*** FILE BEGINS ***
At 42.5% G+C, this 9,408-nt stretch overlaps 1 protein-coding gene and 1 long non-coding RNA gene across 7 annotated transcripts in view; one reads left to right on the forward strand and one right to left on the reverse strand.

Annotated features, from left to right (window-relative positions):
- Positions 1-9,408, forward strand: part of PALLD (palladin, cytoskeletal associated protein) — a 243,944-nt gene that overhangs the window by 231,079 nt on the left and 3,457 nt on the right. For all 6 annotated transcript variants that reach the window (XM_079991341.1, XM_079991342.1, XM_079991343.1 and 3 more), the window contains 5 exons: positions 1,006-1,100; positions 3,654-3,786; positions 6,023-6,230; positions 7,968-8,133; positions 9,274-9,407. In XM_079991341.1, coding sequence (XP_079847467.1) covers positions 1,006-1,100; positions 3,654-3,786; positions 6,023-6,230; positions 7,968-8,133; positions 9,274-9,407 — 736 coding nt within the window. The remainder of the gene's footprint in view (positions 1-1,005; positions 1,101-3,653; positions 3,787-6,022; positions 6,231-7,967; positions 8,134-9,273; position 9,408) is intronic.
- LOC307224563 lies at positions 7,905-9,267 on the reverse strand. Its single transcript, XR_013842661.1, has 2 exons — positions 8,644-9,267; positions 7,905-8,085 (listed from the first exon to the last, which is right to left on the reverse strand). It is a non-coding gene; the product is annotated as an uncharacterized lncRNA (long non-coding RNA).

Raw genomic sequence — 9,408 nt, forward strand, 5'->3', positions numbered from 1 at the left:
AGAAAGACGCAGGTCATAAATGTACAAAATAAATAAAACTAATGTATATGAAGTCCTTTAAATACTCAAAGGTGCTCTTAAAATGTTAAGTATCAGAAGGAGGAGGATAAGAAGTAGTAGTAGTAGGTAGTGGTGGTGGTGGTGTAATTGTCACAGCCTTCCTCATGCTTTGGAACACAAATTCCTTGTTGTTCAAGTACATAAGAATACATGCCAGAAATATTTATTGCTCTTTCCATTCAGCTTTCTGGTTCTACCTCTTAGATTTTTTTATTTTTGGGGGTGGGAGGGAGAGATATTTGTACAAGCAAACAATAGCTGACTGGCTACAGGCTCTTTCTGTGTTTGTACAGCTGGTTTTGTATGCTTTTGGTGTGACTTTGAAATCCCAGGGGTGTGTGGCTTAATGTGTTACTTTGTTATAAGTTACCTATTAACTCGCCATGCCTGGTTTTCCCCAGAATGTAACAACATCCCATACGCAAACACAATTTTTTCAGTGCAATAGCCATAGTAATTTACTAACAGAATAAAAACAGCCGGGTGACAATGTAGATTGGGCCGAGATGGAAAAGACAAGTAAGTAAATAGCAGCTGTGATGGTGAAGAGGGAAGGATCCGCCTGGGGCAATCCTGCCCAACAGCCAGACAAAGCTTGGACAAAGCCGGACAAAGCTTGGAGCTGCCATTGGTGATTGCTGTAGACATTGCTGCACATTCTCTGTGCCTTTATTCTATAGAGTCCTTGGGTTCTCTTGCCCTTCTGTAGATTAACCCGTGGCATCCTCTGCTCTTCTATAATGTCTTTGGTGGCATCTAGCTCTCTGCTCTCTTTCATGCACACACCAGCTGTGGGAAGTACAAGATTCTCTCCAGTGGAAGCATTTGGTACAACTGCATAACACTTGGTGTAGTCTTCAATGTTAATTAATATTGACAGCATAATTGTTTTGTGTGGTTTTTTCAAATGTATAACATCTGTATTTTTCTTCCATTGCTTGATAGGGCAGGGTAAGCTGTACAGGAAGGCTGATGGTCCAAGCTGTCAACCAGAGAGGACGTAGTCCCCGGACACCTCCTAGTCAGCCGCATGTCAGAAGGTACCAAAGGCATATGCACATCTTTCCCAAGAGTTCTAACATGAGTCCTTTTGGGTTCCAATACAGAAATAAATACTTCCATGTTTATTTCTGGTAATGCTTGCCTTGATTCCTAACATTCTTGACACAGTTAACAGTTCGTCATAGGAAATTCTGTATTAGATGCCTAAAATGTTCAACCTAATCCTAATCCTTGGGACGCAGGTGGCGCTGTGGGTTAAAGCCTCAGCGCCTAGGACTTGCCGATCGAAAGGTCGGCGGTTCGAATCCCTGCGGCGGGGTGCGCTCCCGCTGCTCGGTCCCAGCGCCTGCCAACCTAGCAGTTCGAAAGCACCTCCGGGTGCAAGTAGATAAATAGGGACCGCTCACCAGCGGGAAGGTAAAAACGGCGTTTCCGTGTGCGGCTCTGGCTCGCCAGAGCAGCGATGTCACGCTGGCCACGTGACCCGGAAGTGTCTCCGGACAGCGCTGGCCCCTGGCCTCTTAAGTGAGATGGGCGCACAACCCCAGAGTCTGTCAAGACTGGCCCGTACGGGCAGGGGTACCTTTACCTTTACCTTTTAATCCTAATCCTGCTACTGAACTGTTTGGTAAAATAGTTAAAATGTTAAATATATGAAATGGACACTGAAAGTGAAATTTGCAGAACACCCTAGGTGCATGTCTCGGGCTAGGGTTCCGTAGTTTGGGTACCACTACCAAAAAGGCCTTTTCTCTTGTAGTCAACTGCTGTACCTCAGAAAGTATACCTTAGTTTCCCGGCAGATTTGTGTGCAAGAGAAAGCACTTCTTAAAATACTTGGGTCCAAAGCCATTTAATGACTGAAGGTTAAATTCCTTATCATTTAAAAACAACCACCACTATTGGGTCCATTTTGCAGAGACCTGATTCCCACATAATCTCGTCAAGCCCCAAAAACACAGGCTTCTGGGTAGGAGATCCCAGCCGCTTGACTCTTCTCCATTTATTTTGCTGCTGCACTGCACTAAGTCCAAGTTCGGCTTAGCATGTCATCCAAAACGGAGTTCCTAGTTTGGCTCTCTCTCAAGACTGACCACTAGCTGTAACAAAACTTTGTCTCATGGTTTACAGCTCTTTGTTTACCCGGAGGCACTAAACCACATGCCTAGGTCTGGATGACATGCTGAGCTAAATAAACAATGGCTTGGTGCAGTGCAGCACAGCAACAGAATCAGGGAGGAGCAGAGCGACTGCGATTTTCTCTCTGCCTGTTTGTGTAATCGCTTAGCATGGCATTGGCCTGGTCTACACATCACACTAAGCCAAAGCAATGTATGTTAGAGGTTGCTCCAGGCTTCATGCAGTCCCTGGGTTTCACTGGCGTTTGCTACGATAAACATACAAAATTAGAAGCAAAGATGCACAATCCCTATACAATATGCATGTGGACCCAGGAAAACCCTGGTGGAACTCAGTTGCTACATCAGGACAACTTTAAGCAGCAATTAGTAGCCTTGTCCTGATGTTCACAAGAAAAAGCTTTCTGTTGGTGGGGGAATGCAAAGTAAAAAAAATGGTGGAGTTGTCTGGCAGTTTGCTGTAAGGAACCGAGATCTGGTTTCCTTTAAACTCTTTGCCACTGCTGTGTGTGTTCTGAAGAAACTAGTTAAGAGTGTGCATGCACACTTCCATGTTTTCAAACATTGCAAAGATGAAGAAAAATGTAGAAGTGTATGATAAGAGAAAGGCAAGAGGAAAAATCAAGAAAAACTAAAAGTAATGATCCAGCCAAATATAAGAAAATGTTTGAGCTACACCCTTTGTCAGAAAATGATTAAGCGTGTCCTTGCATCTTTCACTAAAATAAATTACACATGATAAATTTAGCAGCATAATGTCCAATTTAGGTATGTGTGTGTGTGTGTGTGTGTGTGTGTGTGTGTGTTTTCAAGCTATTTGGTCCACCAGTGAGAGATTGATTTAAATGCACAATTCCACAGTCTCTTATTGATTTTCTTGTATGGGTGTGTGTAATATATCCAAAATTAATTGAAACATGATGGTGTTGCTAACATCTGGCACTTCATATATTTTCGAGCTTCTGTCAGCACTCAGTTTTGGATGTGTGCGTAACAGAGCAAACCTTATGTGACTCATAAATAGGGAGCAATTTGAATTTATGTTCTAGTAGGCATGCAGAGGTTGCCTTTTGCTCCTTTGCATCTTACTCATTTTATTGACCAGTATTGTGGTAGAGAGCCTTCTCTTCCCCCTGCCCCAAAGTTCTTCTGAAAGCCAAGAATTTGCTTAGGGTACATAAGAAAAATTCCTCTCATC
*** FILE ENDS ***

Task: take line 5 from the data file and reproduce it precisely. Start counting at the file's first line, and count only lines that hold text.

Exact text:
Raw genomic sequence — 9,408 nt, forward strand, 5'->3', positions numbered from 1 at the left: